Password protection: The first line of defence for business security

When it comes to password protection, being aware of your vulnerable business data and taking measures to deter hackers is the first step in creating a sound security strategy.

Password protection: The first line of defence for business security

Research from The National Cyber Security
found that there are significant gaps in password protection knowledge in the UK, with only 15% of survey respondents admitting to having sufficient knowledge about how to protect themselves.

New technologies such as biometric and facial recognition have the potential to change the way we protect our digital identities, but are not yet considered mature enough to serve as a single authentication factor for critical business data. With that in mind, businesses cannot afford to let their security guard down while they wait for these new technologies to mature, potentially giving unwanted access to their vital company and customer data. Instead it’s hugely important that all businesses create alphanumeric passwords that are unique for each service, secure and give businesses as much protection as possible.

Here, Jochen Haller, Head of Information Security at 1&1 IONOS, shares his top tips to achieve a secure business password protection strategy.

No two passwords
should be the same

Vary the password for each business, social media, banking or storage account. Businesses don’t often spend significant effort or time on password creation and management, falling foul of some of the most common password security mistakes. Recent research from GMX found that 64% of people use the same password for some, or even all, of their online accounts, while only 21% use a different password for each of them.

Use longer
phrases and multiple factors

The 2019 GMX study also revealed that 9% of respondents had never even changed their main e-mail account password, leaving them increasingly vulnerable.

A password should be memorable but still secure. This can be achieved with passphrases, where users create longer sequences of dictionary words, featuring lowercase and uppercase letters, as well as sprinkling in some special characters. These are easier to remember than short, complex sequences and harder to break with the password crackers criminals currently use.

Another option to consider is using a password system, where one strong master passphrase is varied slightly across accounts. This helps you to remember the main elements of a password without compromising security. For example, the passphrase could be ‘ILikeBuy1ng[insert word]AllTheT!me’, with a key word inserted which you relate to that site. For example, if you regularly purchase stationery for your SME from a particular website, include that within the passphrase: ILikeBuy1ngPensAllTheT!me

Be creative

Make your passwords difficult for others to guess – don’t base them on trivial passwords or on information that can be easily discovered online, for example a business street name or number. Too often passwords lack inspiration and the key to a strong password is creativity. The National Cyber Security’s review of the top 100,000 passwords to be unlocked by online fraudsters found that 23.2 million people used the trivial ‘123456’ as their password, gifting hackers easy access.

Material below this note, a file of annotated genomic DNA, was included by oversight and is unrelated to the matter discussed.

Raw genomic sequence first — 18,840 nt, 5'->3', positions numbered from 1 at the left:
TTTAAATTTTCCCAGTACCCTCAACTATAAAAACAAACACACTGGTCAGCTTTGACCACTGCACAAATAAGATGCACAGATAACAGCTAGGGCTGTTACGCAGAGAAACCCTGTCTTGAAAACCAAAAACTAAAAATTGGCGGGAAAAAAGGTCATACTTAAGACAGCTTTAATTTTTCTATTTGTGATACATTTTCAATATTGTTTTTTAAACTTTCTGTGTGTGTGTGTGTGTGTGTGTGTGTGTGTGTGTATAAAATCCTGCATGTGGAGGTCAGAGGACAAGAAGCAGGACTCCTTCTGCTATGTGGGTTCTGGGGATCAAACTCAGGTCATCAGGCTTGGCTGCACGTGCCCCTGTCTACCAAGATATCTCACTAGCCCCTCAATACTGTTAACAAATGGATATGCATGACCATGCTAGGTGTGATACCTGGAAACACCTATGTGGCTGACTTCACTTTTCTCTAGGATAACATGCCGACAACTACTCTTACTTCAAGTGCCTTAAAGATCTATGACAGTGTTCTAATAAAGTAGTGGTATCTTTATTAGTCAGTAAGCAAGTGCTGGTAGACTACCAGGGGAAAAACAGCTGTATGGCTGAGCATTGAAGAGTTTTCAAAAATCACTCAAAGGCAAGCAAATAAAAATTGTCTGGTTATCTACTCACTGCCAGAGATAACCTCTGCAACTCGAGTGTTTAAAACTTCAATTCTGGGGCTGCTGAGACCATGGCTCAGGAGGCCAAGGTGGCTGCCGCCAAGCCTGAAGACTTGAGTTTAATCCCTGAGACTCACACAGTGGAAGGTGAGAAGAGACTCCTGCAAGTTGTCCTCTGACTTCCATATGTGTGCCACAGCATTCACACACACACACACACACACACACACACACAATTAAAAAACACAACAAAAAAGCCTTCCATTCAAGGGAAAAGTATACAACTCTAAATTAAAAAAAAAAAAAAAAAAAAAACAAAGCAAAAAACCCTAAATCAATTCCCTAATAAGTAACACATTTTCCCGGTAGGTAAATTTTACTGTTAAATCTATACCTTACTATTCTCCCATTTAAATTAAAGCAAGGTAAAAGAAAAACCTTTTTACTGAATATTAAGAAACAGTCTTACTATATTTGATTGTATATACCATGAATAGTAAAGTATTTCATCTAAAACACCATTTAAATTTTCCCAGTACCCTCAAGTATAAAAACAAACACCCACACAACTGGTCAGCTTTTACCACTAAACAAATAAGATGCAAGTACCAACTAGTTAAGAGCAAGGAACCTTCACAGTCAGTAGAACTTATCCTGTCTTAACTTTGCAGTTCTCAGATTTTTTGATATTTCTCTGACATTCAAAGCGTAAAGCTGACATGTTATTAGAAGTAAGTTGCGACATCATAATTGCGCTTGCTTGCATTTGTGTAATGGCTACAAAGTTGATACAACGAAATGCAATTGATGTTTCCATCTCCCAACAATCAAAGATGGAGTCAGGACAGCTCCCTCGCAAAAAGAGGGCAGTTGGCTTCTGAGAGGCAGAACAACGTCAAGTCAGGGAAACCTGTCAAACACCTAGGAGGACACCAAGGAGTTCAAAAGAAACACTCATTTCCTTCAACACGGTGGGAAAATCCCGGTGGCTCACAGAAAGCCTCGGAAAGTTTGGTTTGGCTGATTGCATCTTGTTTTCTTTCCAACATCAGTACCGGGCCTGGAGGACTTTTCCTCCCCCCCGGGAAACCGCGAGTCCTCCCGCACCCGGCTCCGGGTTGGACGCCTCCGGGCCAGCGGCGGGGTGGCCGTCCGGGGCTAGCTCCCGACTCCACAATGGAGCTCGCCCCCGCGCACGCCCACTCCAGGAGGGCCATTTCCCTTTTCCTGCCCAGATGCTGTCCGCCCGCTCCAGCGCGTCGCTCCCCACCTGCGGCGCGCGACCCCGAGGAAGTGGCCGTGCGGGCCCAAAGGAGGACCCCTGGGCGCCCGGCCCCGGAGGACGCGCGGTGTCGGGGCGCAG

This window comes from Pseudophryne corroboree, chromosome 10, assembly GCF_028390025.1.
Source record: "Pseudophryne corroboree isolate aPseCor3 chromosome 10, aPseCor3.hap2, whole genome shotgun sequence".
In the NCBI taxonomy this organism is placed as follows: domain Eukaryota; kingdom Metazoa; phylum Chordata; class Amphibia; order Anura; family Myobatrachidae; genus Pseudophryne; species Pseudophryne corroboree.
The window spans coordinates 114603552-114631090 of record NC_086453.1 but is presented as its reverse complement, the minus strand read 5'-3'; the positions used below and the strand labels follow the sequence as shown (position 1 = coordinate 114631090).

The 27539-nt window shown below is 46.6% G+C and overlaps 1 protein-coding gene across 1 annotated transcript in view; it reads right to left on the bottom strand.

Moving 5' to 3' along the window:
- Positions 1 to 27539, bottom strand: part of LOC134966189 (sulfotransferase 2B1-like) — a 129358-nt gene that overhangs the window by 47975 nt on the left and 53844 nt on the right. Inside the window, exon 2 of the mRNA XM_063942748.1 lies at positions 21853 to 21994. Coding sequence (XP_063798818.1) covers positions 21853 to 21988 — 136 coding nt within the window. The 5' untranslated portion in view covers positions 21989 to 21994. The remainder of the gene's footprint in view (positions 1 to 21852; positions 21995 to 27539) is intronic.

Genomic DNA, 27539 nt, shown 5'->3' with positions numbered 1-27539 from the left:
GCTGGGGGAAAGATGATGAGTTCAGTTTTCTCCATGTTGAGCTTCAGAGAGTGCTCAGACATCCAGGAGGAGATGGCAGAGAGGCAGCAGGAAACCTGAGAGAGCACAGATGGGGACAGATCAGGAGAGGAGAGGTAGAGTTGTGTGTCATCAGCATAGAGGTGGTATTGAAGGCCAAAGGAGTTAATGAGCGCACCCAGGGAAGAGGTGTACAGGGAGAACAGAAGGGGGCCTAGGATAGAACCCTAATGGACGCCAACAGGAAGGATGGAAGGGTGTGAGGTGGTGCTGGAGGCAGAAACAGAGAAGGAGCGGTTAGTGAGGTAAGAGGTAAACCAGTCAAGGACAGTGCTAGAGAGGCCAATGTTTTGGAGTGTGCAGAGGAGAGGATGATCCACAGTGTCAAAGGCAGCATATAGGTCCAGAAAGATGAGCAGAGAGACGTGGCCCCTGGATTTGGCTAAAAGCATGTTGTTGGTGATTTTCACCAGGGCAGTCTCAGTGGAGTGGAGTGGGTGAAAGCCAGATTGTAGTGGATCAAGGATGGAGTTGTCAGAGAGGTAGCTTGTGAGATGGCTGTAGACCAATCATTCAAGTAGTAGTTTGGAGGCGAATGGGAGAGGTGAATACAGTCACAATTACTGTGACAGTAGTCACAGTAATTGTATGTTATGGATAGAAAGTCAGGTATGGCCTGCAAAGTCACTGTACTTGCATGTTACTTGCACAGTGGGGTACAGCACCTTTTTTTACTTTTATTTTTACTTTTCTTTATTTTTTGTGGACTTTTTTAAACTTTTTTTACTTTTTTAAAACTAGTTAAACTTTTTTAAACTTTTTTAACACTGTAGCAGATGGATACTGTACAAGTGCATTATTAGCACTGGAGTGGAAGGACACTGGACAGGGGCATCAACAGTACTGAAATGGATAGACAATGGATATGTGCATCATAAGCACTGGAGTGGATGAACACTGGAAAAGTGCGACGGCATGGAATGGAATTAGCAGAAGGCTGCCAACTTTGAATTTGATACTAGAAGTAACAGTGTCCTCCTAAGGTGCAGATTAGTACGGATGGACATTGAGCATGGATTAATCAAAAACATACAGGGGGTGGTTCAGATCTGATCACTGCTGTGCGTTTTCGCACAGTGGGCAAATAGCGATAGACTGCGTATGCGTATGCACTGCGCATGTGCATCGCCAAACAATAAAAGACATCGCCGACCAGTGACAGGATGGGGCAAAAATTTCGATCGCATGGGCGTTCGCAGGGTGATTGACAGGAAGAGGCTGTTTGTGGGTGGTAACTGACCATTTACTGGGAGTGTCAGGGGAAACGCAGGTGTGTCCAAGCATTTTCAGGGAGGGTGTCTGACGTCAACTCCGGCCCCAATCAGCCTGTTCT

randomly generated passwords and a password manager

The best passwords are randomly generated with no relation to the owner. So use local password managers such as KeePassX or Cloud services such as LastPass, Dashlane or Avast to help generate unique passwords for you. 

Creating passwords that successfully tick all of these boxes can feel daunting, especially with the number of online services businesses need to use; one in three respondents (30%) of the GMX survey stated they used 10 or more services with e-mail and password login, which can make remembering passwords a headache. However, there are tools that can support this.

Implementing password managers, where you can store passwords in an encrypted form and access them by a master password is a simple way to strengthen business security. Depending on the chosen tool, these can also sometimes generate passwords, removing the need for the user to create and remember their own.

In addition, an effective approach is to set up two-factor authentication to add another security layer. Here, the user provides two different authentication factors to verify their identity and better protect both the user’s credentials and the resources being accessed. Usually this includes a password and a second factor such as a security token or a biometric element (facial scan or fingerprint).

Re-evaluating your current password strategy and regularly updating to new stronger passwords helps to implement a proactive approach to password security. Passwords should be flexible and unique to each account and avoid predictability, and implementing this strategy will be beneficial in keeping your business protected. While criminals are constantly uncovering new ways to access sensitive data, this can help keep your business safe, an important priority for any SME.

For more information on how to protect your business online visit:

Jochen Haller
Jochen Haller

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